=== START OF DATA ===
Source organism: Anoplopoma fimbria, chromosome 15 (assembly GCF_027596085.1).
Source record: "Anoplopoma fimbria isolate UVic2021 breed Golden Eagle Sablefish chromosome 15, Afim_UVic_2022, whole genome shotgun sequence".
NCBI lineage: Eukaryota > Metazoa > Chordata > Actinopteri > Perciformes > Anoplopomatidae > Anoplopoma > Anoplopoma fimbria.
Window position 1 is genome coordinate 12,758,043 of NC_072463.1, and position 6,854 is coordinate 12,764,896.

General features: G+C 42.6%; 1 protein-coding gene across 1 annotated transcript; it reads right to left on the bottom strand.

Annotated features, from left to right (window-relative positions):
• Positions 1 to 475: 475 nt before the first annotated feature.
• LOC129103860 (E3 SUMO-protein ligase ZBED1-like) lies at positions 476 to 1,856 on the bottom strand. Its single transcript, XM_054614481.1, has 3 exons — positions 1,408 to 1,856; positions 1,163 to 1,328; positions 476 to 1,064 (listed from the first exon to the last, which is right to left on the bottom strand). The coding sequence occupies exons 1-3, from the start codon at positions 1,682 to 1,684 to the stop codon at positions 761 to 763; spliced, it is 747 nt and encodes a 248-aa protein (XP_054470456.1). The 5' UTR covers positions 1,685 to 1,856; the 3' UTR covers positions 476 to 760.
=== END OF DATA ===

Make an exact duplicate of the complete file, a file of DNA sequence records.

Source organism: Anoplopoma fimbria, chromosome 15 (assembly GCF_027596085.1).
Source record: "Anoplopoma fimbria isolate UVic2021 breed Golden Eagle Sablefish chromosome 15, Afim_UVic_2022, whole genome shotgun sequence".
NCBI lineage: Eukaryota > Metazoa > Chordata > Actinopteri > Perciformes > Anoplopomatidae > Anoplopoma > Anoplopoma fimbria.
Window position 1 is genome coordinate 12,758,043 of NC_072463.1, and position 6,854 is coordinate 12,764,896.

General features: G+C 42.6%; 1 protein-coding gene across 1 annotated transcript; it reads right to left on the bottom strand.

Annotated features, from left to right (window-relative positions):
• Positions 1 to 475: 475 nt before the first annotated feature.
• LOC129103860 (E3 SUMO-protein ligase ZBED1-like) lies at positions 476 to 1,856 on the bottom strand. Its single transcript, XM_054614481.1, has 3 exons — positions 1,408 to 1,856; positions 1,163 to 1,328; positions 476 to 1,064 (listed from the first exon to the last, which is right to left on the bottom strand). The coding sequence occupies exons 1-3, from the start codon at positions 1,682 to 1,684 to the stop codon at positions 761 to 763; spliced, it is 747 nt and encodes a 248-aa protein (XP_054470456.1). The 5' UTR covers positions 1,685 to 1,856; the 3' UTR covers positions 476 to 760.